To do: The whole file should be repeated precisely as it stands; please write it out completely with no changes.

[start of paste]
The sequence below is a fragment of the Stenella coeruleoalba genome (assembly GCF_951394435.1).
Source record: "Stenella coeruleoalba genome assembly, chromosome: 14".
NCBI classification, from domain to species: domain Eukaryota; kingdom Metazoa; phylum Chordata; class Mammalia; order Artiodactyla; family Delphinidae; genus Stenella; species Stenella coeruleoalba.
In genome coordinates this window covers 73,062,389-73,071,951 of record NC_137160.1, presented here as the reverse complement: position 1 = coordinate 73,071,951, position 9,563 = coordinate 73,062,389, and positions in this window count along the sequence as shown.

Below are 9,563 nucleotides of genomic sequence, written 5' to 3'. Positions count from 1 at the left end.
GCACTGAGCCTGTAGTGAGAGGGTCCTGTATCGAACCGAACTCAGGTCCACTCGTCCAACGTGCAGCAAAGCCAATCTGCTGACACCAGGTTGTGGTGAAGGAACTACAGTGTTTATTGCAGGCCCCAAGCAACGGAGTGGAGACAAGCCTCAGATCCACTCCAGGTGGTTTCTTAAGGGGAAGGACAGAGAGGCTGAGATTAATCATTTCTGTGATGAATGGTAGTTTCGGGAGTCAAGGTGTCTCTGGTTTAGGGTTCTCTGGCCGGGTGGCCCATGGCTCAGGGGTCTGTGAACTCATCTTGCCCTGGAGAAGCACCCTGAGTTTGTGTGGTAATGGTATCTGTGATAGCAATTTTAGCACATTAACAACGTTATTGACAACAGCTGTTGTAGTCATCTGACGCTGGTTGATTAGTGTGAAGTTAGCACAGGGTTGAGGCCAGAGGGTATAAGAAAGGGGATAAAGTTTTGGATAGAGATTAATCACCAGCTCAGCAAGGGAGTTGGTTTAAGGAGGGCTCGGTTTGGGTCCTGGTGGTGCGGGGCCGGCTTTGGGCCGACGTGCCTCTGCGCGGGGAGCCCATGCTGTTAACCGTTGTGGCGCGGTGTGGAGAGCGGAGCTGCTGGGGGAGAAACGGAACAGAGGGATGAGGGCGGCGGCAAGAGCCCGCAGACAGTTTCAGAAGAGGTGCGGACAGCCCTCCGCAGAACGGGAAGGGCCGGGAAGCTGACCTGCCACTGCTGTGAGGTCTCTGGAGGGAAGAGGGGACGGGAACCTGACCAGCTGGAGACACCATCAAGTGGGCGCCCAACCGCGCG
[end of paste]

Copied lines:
The sequence below is a fragment of the Stenella coeruleoalba genome (assembly GCF_951394435.1).
Source record: "Stenella coeruleoalba genome assembly, chromosome: 14".
NCBI classification, from domain to species: domain Eukaryota; kingdom Metazoa; phylum Chordata; class Mammalia; order Artiodactyla; family Delphinidae; genus Stenella; species Stenella coeruleoalba.
In genome coordinates this window covers 73,062,389-73,071,951 of record NC_137160.1, presented here as the reverse complement: position 1 = coordinate 73,071,951, position 9,563 = coordinate 73,062,389, and positions in this window count along the sequence as shown.

Below are 9,563 nucleotides of genomic sequence, written 5' to 3'. Positions count from 1 at the left end.
GCACTGAGCCTGTAGTGAGAGGGTCCTGTATCGAACCGAACTCAGGTCCACTCGTCCAACGTGCAGCAAAGCCAATCTGCTGACACCAGGTTGTGGTGAAGGAACTACAGTGTTTATTGCAGGCCCCAAGCAACGGAGTGGAGACAAGCCTCAGATCCACTCCAGGTGGTTTCTTAAGGGGAAGGACAGAGAGGCTGAGATTAATCATTTCTGTGATGAATGGTAGTTTCGGGAGTCAAGGTGTCTCTGGTTTAGGGTTCTCTGGCCGGGTGGCCCATGGCTCAGGGGTCTGTGAACTCATCTTGCCCTGGAGAAGCACCCTGAGTTTGTGTGGTAATGGTATCTGTGATAGCAATTTTAGCACATTAACAACGTTATTGACAACAGCTGTTGTAGTCATCTGACGCTGGTTGATTAGTGTGAAGTTAGCACAGGGTTGAGGCCAGAGGGTATAAGAAAGGGGATAAAGTTTTGGATAGAGATTAATCACCAGCTCAGCAAGGGAGTTGGTTTAAGGAGGGCTCGGTTTGGGTCCTGGTGGTGCGGGGCCGGCTTTGGGCCGACGTGCCTCTGCGCGGGGAGCCCATGCTGTTAACCGTTGTGGCGCGGTGTGGAGAGCGGAGCTGCTGGGGGAGAAACGGAACAGAGGGATGAGGGCGGCGGCAAGAGCCCGCAGACAGTTTCAGAAGAGGTGCGGACAGCCCTCCGCAGAACGGGAAGGGCCGGGAAGCTGACCTGCCACTGCTGTGAGGTCTCTGGAGGGAAGAGGGGACGGGAACCTGACCAGCTGGAGACACCATCAAGTGGGCGCCCAACCGCGCG